Prayer is a spiritual discipline that most Christians are familiar with but most of us are frustrated with at times. Why don’t Christians pray more? We don’t know how. If you didn’t grow up in church, or even if you did, praying can be incredibly intimidating, especially if you grew up in a formal church where the pastor […]
Those who want to get rich fall into temptation and a trap and into many foolish and harmful desires that plunge people into ruin and destruction. For the love of money is a root of all kinds of evil. Some people, eager for money, have wandered from the faith and pierced themselves with many griefs. 1 Timothy 6:9-10
The Apostle Paul wrote this warning in the first century to a younger Christian named Timothy, and in this letter he’s warning him against the dangers of the pursuit of money. Paul wasn’t warning Timothy about money because he wanted him to be poor or destitute. Money in and of itself isn’t evil. Money can be a good thing. But the dangerous thing about money is that it can distract us from the best thing.
What temptations and traps can you fall into by wanting to get rich? Have you ever made a financial decision that you regretted later on because you were trying to keep up with someone else? Have you ever taken a job that you shouldn’t have taken, but you did it because it paid more? Have you ever cut corners, lied, cheated, betrayed your own integrity, just to make a little more money?
And the trap of money is that it promises that if you buy this one thing or you make this much money, you’ll never need anything else. But it’s a trap. You can buy a brand new top of the line car, and that will satisfy you until next year’s cars come out. The pursuit of money is a trap because it’s a never ending cycle. The goalposts will always keep moving. No how much money you have, it will never be enough. You’ll always want more. And once you fall into the trap of pursuing money, you only end up harming yourself. Money can destroy the things that ultimately matter the most to us: relationships. Has the pursuit of money ever ruined a family?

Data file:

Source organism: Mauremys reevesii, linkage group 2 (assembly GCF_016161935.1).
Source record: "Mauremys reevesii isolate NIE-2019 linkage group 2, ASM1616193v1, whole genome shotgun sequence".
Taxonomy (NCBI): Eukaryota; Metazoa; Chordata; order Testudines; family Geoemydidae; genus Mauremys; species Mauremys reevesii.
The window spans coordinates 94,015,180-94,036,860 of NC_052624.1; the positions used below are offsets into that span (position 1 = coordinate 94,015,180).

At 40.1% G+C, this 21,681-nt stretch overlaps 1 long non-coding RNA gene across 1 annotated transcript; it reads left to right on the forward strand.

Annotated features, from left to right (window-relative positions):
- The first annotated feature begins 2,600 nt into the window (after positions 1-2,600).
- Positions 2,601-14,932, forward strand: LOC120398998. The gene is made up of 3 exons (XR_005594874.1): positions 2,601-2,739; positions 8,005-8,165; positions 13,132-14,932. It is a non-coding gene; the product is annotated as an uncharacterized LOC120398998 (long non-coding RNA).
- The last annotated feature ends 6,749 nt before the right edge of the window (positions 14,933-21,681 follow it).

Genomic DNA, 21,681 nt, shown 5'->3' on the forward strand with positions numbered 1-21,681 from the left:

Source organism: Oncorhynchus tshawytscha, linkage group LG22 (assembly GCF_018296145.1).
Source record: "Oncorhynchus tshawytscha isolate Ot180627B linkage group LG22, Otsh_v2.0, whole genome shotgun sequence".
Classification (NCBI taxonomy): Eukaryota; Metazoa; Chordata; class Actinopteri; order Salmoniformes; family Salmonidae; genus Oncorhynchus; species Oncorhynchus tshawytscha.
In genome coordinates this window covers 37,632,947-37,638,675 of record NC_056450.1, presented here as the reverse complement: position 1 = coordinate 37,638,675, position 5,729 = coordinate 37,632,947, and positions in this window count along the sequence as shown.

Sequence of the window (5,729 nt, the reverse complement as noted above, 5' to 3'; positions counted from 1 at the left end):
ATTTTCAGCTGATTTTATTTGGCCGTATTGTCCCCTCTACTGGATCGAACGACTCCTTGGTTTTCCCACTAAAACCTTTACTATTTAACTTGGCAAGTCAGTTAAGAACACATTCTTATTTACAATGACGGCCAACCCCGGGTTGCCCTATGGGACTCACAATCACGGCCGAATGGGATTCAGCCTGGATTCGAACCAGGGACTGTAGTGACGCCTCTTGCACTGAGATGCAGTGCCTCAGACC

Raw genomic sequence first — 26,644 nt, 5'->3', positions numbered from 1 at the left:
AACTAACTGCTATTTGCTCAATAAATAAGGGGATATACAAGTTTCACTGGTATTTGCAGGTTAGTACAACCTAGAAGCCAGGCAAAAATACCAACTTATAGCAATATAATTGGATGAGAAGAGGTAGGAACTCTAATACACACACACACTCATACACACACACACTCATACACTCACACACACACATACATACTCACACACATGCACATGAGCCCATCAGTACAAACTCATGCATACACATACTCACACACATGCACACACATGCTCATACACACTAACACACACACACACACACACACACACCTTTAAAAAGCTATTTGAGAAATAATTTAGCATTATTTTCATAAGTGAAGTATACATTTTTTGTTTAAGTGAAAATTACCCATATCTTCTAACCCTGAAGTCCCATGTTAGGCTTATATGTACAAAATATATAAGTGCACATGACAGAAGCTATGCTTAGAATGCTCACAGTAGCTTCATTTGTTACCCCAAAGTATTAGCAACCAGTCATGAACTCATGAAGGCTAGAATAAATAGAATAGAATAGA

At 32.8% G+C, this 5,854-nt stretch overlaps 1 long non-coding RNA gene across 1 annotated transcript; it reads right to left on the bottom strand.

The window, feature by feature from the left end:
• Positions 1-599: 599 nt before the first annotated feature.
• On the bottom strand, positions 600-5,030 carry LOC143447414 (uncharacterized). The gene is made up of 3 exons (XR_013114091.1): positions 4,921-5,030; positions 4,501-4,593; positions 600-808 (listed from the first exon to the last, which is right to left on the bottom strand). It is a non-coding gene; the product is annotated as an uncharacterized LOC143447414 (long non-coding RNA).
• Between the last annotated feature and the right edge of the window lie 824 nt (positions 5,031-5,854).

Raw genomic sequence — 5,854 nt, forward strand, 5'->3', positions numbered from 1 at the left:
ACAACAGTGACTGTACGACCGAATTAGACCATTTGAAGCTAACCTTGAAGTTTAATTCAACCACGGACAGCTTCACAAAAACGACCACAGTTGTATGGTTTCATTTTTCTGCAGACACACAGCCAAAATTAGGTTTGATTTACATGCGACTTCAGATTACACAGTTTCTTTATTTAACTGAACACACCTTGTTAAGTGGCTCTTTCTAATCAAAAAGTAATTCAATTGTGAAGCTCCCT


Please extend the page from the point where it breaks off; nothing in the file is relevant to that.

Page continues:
Paul continues on, saying that the love of money is a root of all kinds of evil. The term that we use for something like that is a “gateway drug.” Working with addicts for the past seven years, we heard this phrase constantly. When an addict would admit that they used serious hardcore drugs, ones they promised themselves they would never use, and when we talked through how they got there, it always started with recreational drugs, something they thought they could control but eventually led to their downfall.
The reason there’s such a strong national debate around the legalization of marijuana is centered around the debate about whether marijuana is a gateway drug to other, more harmful drugs and if we legalize it, we’re providing a much easier path for folks to ultimate ruin. Paul is warning Timothy that the pursuit of money is a gateway drug.
It can even cause Christians to wander around the faith. Do we struggle with that in America, since we’re so wealthy? Have you ever known someone who was raised in the faith but now they only attend once or twice a year? It’s not necessarily that they stopped believing, but they’ve become so affluent and there’s so much stuff to do on the weekends, that people begin to believe that they don’t really need God. They’re rich enough to not need anyone. Their wealth has caused them to wander from the faith.
The Greed Principle: The more you get, the less you have.
When we spend our lives in an unashamed pursuit of more, we’ll end up losing everything. You may get more money, more zeros in your bank account, nicer clothes, newer houses, more cars, extra vacations, but along the way you’ll lose your way, you’ll lose the relationships most valuable to you. You might even lose your soul.